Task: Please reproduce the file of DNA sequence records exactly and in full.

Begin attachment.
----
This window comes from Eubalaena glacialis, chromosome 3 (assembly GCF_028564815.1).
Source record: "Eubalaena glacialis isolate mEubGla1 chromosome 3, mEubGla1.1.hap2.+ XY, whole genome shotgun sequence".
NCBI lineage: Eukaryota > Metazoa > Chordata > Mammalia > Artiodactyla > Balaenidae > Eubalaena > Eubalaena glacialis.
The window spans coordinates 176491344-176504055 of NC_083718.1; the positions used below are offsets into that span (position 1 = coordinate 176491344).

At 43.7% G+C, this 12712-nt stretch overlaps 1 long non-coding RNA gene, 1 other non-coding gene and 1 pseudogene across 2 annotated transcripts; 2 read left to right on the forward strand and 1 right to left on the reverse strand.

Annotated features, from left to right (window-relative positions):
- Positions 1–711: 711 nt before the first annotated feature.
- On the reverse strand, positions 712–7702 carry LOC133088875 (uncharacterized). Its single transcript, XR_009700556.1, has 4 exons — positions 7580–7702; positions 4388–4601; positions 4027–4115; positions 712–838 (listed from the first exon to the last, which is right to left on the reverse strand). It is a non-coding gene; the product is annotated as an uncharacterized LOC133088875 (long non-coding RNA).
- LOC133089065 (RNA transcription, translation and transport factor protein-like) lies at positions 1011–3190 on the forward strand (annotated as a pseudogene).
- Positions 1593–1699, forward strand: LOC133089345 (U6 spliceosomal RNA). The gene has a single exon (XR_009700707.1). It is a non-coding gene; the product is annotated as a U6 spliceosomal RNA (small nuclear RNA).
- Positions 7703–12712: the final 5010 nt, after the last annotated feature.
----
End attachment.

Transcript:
This window comes from Eubalaena glacialis, chromosome 3 (assembly GCF_028564815.1).
Source record: "Eubalaena glacialis isolate mEubGla1 chromosome 3, mEubGla1.1.hap2.+ XY, whole genome shotgun sequence".
NCBI lineage: Eukaryota > Metazoa > Chordata > Mammalia > Artiodactyla > Balaenidae > Eubalaena > Eubalaena glacialis.
The window spans coordinates 176491344-176504055 of NC_083718.1; the positions used below are offsets into that span (position 1 = coordinate 176491344).

At 43.7% G+C, this 12712-nt stretch overlaps 1 long non-coding RNA gene, 1 other non-coding gene and 1 pseudogene across 2 annotated transcripts; 2 read left to right on the forward strand and 1 right to left on the reverse strand.

Annotated features, from left to right (window-relative positions):
- Positions 1–711: 711 nt before the first annotated feature.
- On the reverse strand, positions 712–7702 carry LOC133088875 (uncharacterized). Its single transcript, XR_009700556.1, has 4 exons — positions 7580–7702; positions 4388–4601; positions 4027–4115; positions 712–838 (listed from the first exon to the last, which is right to left on the reverse strand). It is a non-coding gene; the product is annotated as an uncharacterized LOC133088875 (long non-coding RNA).
- LOC133089065 (RNA transcription, translation and transport factor protein-like) lies at positions 1011–3190 on the forward strand (annotated as a pseudogene).
- Positions 1593–1699, forward strand: LOC133089345 (U6 spliceosomal RNA). The gene has a single exon (XR_009700707.1). It is a non-coding gene; the product is annotated as a U6 spliceosomal RNA (small nuclear RNA).
- Positions 7703–12712: the final 5010 nt, after the last annotated feature.